Howard Carter died on Marcy 2, 1939.  The newspapers reprinted all the old stories about Egyptian curses and detailed the deaths of those who died from the curse.  Numerous articles on the subject appeared in print throughout the year and may have been some inspiration for Bogart’s story.

Hollywood capitalized on this mania with the release of “The Mummy” in 1932.  The next mummy movie was “The Mummy’s Hand” which came out in 1940.

The story features some of the signature items seen in prior stories:

  • Doc Savage has flake-gold eyes.
  • The Hidalgo Trading Company appears in the story.
  • The pets Habeas Corpus and Chemistry appear in the story.
  • Pat Savage makes a brief appearance before Doc Savage banishes her from the story.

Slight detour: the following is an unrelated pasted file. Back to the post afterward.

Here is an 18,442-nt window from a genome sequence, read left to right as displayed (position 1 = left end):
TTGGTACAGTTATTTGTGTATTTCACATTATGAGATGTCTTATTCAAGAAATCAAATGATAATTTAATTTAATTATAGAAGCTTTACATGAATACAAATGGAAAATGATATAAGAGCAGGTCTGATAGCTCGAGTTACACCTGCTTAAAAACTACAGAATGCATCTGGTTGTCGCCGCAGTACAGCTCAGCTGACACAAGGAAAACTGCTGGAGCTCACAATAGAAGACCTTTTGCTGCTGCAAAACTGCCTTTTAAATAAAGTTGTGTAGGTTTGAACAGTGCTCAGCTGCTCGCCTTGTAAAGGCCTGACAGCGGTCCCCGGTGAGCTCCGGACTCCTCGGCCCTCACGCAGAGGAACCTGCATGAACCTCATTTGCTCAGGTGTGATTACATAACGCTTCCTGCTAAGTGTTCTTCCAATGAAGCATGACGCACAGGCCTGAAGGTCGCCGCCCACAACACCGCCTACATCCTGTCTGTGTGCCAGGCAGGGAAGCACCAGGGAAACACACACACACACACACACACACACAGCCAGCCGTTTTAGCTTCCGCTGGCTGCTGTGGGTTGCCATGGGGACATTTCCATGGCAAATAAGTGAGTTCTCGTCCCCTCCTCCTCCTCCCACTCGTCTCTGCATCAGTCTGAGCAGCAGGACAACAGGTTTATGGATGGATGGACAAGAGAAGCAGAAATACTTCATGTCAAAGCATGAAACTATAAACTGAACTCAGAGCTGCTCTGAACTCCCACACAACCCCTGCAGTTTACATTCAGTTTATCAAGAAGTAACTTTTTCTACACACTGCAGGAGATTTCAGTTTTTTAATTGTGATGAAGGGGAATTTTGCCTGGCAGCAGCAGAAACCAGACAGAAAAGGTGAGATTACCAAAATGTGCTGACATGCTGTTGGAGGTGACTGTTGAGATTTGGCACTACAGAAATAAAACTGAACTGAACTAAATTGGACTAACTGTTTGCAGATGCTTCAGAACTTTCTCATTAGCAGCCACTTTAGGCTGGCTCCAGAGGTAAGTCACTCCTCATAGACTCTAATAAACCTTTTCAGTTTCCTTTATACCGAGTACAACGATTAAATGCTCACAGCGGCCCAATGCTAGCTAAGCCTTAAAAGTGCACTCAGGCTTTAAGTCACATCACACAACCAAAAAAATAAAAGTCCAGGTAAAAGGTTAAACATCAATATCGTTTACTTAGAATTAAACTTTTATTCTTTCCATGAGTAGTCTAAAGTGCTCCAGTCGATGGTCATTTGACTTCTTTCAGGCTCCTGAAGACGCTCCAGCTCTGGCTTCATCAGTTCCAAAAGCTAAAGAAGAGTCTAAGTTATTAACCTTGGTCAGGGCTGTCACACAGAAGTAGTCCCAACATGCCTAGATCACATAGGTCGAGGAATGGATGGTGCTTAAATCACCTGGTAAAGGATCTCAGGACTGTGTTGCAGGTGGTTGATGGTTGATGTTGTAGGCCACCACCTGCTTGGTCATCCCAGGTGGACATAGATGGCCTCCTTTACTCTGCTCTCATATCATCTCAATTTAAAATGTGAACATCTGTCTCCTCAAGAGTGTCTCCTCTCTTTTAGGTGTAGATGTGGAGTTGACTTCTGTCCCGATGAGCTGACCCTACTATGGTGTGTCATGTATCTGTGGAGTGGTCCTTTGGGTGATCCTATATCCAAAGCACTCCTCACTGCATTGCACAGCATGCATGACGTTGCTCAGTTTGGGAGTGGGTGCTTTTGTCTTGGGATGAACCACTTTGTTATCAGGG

• All five of Doc’s aids are in attendance.
  • Doc Savage uses his paralyzing nerve pinch.
  • Supermachine pistols with mercy bullets and explosive rounds appear.
  • Doc Savage follows a car by placing a radio transmitter on it.
  • Doc Savage uses a smoke grenade.
  • Doc Savage uses a lie detector to verify the truth of statements.
  • Two gangs are competing against each other for the prize.

There are some issues with Doc Savage’s performance.

Early in the story, Princess Amen-Amen shows up and claims to know where the missing Johnny is being held.  Doc Savage sends Monk and Ham away with the Princess to rescue Johnny.  But Doc never knows where they are going, and it ends up being a trap.